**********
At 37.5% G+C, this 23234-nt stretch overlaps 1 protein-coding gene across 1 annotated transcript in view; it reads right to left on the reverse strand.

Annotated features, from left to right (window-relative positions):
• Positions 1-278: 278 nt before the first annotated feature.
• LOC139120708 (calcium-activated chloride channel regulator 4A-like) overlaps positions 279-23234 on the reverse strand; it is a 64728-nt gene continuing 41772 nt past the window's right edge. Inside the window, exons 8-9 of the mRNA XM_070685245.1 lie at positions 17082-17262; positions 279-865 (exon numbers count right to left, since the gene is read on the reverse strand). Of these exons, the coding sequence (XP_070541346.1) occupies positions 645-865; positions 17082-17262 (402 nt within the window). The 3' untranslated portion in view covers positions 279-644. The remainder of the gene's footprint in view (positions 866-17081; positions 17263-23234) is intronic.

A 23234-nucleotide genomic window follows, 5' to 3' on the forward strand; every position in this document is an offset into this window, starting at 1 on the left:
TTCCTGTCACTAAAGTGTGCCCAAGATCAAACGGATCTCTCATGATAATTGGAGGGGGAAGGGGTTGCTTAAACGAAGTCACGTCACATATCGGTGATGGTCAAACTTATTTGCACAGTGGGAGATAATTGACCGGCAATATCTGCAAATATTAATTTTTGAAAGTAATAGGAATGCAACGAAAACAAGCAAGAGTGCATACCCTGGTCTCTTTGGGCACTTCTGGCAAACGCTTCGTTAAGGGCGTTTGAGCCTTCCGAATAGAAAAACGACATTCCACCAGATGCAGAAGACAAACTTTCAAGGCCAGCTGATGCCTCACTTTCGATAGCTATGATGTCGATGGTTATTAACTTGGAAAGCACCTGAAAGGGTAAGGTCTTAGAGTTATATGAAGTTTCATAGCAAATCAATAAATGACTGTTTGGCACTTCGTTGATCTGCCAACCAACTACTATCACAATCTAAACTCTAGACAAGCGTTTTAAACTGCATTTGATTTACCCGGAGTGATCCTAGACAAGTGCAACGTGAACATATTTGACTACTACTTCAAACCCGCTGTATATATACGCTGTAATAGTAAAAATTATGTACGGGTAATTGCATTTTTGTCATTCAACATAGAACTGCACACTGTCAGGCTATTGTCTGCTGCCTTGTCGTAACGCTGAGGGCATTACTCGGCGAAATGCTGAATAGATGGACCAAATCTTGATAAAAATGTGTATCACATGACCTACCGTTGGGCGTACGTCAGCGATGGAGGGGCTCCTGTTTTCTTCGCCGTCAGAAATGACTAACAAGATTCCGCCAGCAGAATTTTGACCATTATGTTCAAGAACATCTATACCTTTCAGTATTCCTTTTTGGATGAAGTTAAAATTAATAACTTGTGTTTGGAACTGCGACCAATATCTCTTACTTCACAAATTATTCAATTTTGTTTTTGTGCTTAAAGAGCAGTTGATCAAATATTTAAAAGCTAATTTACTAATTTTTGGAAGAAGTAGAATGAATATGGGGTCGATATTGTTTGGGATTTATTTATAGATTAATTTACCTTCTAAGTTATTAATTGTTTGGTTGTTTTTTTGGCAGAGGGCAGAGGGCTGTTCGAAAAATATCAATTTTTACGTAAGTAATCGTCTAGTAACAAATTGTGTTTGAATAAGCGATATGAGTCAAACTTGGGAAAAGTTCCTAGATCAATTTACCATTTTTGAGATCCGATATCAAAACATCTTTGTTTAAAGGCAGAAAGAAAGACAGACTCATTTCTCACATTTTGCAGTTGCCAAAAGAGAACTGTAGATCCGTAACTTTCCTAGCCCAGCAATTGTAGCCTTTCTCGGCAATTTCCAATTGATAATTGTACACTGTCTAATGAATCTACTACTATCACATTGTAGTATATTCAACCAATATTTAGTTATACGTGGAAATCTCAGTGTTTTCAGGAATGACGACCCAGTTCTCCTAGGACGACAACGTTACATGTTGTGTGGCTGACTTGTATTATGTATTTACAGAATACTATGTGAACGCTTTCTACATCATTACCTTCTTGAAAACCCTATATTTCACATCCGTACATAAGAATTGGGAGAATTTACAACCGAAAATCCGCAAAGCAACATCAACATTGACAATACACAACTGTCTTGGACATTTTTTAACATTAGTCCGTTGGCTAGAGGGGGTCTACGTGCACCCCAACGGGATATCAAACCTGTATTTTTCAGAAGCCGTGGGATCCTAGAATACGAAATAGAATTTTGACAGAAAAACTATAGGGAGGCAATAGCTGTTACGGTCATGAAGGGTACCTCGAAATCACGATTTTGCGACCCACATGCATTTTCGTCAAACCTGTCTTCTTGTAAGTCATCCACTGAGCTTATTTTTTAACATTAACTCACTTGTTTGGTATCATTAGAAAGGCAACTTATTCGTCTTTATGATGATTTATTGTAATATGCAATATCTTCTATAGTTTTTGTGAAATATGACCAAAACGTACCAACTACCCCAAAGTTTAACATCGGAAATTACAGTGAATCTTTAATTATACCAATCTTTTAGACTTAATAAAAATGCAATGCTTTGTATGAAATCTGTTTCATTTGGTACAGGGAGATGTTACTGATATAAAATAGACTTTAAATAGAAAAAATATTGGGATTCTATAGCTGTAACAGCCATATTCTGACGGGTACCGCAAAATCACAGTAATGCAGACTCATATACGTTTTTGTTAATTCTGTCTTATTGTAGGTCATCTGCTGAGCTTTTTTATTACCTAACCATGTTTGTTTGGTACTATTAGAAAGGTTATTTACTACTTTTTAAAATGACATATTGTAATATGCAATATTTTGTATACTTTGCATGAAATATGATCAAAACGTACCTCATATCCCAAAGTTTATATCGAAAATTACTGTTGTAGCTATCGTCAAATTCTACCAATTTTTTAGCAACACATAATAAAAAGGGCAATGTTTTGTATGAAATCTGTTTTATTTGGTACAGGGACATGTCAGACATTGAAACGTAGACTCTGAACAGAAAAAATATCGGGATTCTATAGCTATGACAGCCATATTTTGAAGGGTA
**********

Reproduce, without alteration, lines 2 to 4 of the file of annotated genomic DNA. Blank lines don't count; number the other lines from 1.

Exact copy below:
Annotated features, from left to right (window-relative positions):
• Positions 1-278: 278 nt before the first annotated feature.
• LOC139120708 (calcium-activated chloride channel regulator 4A-like) overlaps positions 279-23234 on the reverse strand; it is a 64728-nt gene continuing 41772 nt past the window's right edge. Inside the window, exons 8-9 of the mRNA XM_070685245.1 lie at positions 17082-17262; positions 279-865 (exon numbers count right to left, since the gene is read on the reverse strand). Of these exons, the coding sequence (XP_070541346.1) occupies positions 645-865; positions 17082-17262 (402 nt within the window). The 3' untranslated portion in view covers positions 279-644. The remainder of the gene's footprint in view (positions 866-17081; positions 17263-23234) is intronic.